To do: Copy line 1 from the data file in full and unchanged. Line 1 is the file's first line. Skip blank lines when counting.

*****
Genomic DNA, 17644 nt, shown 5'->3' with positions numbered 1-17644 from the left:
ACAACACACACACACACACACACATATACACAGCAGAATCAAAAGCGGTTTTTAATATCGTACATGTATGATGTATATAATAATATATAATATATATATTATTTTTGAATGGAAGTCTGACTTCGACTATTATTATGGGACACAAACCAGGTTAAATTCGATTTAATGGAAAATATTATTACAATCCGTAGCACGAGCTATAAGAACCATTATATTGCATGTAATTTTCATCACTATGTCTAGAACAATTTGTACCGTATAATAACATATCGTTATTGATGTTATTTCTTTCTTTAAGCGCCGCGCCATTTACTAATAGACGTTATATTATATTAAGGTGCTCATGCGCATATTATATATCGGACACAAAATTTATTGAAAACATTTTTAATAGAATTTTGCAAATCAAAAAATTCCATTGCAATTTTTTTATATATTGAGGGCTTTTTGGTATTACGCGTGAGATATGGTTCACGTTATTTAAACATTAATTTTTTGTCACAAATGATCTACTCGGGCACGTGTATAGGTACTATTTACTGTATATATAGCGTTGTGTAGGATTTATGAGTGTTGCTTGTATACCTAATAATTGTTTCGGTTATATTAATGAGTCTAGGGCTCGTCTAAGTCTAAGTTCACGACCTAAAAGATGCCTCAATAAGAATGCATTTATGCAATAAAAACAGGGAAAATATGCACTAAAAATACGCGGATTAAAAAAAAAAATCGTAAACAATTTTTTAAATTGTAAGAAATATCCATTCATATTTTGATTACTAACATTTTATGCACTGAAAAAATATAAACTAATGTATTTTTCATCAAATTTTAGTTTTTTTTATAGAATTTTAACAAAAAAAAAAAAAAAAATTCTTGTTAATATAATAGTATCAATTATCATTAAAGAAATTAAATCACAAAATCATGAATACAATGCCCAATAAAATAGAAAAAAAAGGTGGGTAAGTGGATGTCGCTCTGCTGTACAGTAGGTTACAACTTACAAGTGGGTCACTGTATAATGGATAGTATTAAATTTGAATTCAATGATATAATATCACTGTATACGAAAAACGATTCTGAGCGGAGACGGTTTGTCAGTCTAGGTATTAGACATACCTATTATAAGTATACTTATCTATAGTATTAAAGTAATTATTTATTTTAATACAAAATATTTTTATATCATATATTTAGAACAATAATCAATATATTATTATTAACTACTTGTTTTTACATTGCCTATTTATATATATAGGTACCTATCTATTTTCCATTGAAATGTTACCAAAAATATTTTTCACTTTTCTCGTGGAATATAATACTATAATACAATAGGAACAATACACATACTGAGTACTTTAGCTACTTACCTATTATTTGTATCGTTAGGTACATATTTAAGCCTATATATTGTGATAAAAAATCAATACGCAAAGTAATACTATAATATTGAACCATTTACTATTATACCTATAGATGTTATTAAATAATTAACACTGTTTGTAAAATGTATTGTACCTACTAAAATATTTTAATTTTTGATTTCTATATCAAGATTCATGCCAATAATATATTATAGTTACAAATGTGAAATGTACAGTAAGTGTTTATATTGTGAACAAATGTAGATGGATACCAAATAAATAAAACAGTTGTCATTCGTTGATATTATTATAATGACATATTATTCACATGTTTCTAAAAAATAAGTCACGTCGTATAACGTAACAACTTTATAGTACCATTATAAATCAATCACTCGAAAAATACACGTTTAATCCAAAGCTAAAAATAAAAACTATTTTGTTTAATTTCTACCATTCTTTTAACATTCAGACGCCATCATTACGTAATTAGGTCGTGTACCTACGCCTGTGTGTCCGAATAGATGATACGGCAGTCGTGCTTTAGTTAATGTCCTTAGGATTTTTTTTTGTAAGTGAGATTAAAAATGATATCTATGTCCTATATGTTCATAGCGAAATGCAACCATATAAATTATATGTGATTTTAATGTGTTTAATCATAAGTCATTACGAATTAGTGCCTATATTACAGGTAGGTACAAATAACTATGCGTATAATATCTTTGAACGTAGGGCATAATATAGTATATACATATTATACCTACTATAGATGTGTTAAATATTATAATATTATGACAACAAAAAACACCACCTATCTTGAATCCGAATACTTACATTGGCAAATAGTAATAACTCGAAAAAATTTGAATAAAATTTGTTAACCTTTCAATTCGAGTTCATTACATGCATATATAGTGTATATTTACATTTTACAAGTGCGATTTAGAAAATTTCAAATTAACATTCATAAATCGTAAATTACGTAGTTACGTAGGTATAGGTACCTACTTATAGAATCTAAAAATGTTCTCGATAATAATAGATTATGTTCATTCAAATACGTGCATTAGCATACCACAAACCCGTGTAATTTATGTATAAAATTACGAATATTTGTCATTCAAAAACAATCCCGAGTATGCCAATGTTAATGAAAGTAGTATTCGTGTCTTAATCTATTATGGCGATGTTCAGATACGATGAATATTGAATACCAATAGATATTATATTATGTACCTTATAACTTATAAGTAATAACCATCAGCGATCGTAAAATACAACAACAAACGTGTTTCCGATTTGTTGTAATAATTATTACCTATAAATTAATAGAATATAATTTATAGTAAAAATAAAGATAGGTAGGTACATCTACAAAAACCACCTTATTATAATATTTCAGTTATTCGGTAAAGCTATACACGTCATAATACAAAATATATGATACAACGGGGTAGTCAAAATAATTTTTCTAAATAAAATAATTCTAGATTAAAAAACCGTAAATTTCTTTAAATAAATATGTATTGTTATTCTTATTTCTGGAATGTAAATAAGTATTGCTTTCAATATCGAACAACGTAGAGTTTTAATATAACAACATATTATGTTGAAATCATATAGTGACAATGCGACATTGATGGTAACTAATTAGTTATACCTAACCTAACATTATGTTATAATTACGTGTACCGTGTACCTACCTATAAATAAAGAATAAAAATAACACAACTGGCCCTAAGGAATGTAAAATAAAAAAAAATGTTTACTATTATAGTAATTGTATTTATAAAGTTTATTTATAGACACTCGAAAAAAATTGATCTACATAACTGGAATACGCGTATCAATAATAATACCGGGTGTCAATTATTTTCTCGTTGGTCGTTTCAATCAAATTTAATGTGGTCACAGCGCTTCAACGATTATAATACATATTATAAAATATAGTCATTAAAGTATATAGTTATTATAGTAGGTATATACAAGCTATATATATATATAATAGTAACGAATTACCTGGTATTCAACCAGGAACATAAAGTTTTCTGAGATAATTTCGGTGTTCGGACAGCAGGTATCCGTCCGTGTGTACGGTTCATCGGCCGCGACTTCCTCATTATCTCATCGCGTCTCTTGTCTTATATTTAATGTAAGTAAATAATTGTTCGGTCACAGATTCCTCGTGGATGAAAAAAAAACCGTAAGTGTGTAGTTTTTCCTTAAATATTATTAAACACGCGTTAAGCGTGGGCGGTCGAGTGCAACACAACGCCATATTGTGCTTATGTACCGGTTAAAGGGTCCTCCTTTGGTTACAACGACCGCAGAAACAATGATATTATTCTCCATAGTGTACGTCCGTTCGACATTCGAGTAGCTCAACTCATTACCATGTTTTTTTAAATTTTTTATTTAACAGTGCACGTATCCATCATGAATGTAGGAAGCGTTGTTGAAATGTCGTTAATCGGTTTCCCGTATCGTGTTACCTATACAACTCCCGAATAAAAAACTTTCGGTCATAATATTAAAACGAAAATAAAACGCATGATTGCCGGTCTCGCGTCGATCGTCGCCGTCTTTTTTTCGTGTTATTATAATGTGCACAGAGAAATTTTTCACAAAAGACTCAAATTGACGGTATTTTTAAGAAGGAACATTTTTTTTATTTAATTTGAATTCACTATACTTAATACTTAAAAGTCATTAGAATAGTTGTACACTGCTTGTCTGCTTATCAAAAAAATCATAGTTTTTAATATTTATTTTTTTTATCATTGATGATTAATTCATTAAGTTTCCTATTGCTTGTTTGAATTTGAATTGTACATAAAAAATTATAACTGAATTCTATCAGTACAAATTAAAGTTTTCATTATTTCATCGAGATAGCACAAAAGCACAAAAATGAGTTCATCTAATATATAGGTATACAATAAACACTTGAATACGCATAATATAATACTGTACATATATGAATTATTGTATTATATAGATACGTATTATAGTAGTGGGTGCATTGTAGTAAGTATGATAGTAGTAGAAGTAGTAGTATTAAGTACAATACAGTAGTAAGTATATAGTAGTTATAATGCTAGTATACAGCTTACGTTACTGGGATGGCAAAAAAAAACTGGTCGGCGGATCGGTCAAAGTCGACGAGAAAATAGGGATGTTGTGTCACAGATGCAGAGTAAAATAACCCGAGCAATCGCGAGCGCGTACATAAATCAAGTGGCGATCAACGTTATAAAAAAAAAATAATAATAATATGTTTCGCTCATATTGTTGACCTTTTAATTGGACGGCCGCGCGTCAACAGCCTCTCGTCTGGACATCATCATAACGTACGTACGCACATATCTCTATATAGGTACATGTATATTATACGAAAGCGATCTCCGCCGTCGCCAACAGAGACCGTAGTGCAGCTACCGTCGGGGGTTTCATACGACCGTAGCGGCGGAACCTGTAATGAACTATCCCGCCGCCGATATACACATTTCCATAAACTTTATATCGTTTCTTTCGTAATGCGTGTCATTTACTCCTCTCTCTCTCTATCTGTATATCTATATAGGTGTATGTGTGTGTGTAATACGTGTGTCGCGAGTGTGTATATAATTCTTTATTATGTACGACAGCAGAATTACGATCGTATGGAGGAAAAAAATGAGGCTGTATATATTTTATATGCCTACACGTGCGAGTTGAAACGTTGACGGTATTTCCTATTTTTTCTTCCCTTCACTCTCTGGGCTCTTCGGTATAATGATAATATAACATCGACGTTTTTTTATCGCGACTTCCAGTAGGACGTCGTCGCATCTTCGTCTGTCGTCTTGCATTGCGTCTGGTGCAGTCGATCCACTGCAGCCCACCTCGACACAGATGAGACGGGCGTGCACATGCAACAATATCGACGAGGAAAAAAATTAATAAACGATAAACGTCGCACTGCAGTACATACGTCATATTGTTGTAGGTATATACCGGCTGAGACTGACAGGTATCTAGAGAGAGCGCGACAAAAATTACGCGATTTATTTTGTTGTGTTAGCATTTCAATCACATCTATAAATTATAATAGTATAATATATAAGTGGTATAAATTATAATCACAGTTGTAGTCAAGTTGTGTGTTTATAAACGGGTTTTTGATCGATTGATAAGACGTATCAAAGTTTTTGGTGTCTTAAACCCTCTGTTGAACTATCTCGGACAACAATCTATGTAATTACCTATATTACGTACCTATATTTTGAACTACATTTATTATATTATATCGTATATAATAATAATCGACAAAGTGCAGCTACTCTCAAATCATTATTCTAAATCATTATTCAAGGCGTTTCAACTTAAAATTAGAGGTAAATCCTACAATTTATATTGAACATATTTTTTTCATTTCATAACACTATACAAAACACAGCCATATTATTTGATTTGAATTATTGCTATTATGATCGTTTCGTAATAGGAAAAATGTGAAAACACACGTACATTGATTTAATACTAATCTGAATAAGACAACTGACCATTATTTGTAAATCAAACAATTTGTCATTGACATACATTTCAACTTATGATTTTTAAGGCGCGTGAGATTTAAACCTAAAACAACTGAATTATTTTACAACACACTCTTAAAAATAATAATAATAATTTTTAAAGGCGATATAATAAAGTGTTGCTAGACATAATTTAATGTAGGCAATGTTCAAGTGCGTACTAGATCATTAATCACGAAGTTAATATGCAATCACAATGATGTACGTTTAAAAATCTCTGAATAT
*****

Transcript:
Genomic DNA, 17644 nt, shown 5'->3' with positions numbered 1-17644 from the left: